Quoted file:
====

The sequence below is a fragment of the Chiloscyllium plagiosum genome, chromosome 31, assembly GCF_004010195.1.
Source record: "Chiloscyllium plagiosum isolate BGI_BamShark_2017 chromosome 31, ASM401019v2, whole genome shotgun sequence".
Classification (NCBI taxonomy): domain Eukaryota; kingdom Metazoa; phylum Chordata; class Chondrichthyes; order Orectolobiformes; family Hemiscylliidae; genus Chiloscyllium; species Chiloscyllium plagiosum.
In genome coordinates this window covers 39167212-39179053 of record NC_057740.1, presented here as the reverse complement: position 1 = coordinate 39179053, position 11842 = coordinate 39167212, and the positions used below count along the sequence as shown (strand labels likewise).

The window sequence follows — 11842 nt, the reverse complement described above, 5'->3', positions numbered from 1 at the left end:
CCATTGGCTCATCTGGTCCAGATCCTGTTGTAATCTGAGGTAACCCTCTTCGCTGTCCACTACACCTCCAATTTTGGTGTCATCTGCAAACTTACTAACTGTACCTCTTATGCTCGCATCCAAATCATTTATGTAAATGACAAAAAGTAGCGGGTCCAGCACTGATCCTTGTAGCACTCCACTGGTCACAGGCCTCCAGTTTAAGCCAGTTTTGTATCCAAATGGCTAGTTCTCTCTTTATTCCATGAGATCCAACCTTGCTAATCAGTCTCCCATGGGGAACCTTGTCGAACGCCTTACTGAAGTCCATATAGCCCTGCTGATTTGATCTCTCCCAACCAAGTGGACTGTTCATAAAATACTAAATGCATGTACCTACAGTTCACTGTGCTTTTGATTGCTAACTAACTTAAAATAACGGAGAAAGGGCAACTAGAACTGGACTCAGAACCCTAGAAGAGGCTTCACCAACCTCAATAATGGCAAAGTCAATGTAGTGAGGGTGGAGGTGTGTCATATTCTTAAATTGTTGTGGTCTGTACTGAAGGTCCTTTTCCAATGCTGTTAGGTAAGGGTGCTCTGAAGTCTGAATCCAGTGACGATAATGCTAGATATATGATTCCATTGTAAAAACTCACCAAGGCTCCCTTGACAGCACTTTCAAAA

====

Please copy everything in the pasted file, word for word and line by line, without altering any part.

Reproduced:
The sequence below is a fragment of the Chiloscyllium plagiosum genome, chromosome 31, assembly GCF_004010195.1.
Source record: "Chiloscyllium plagiosum isolate BGI_BamShark_2017 chromosome 31, ASM401019v2, whole genome shotgun sequence".
Classification (NCBI taxonomy): domain Eukaryota; kingdom Metazoa; phylum Chordata; class Chondrichthyes; order Orectolobiformes; family Hemiscylliidae; genus Chiloscyllium; species Chiloscyllium plagiosum.
In genome coordinates this window covers 39167212-39179053 of record NC_057740.1, presented here as the reverse complement: position 1 = coordinate 39179053, position 11842 = coordinate 39167212, and the positions used below count along the sequence as shown (strand labels likewise).

The window sequence follows — 11842 nt, the reverse complement described above, 5'->3', positions numbered from 1 at the left end:
CCATTGGCTCATCTGGTCCAGATCCTGTTGTAATCTGAGGTAACCCTCTTCGCTGTCCACTACACCTCCAATTTTGGTGTCATCTGCAAACTTACTAACTGTACCTCTTATGCTCGCATCCAAATCATTTATGTAAATGACAAAAAGTAGCGGGTCCAGCACTGATCCTTGTAGCACTCCACTGGTCACAGGCCTCCAGTTTAAGCCAGTTTTGTATCCAAATGGCTAGTTCTCTCTTTATTCCATGAGATCCAACCTTGCTAATCAGTCTCCCATGGGGAACCTTGTCGAACGCCTTACTGAAGTCCATATAGCCCTGCTGATTTGATCTCTCCCAACCAAGTGGACTGTTCATAAAATACTAAATGCATGTACCTACAGTTCACTGTGCTTTTGATTGCTAACTAACTTAAAATAACGGAGAAAGGGCAACTAGAACTGGACTCAGAACCCTAGAAGAGGCTTCACCAACCTCAATAATGGCAAAGTCAATGTAGTGAGGGTGGAGGTGTGTCATATTCTTAAATTGTTGTGGTCTGTACTGAAGGTCCTTTTCCAATGCTGTTAGGTAAGGGTGCTCTGAAGTCTGAATCCAGTGACGATAATGCTAGATATATGATTCCATTGTAAAAACTCACCAAGGCTCCCTTGACAGCACTTTCAAAA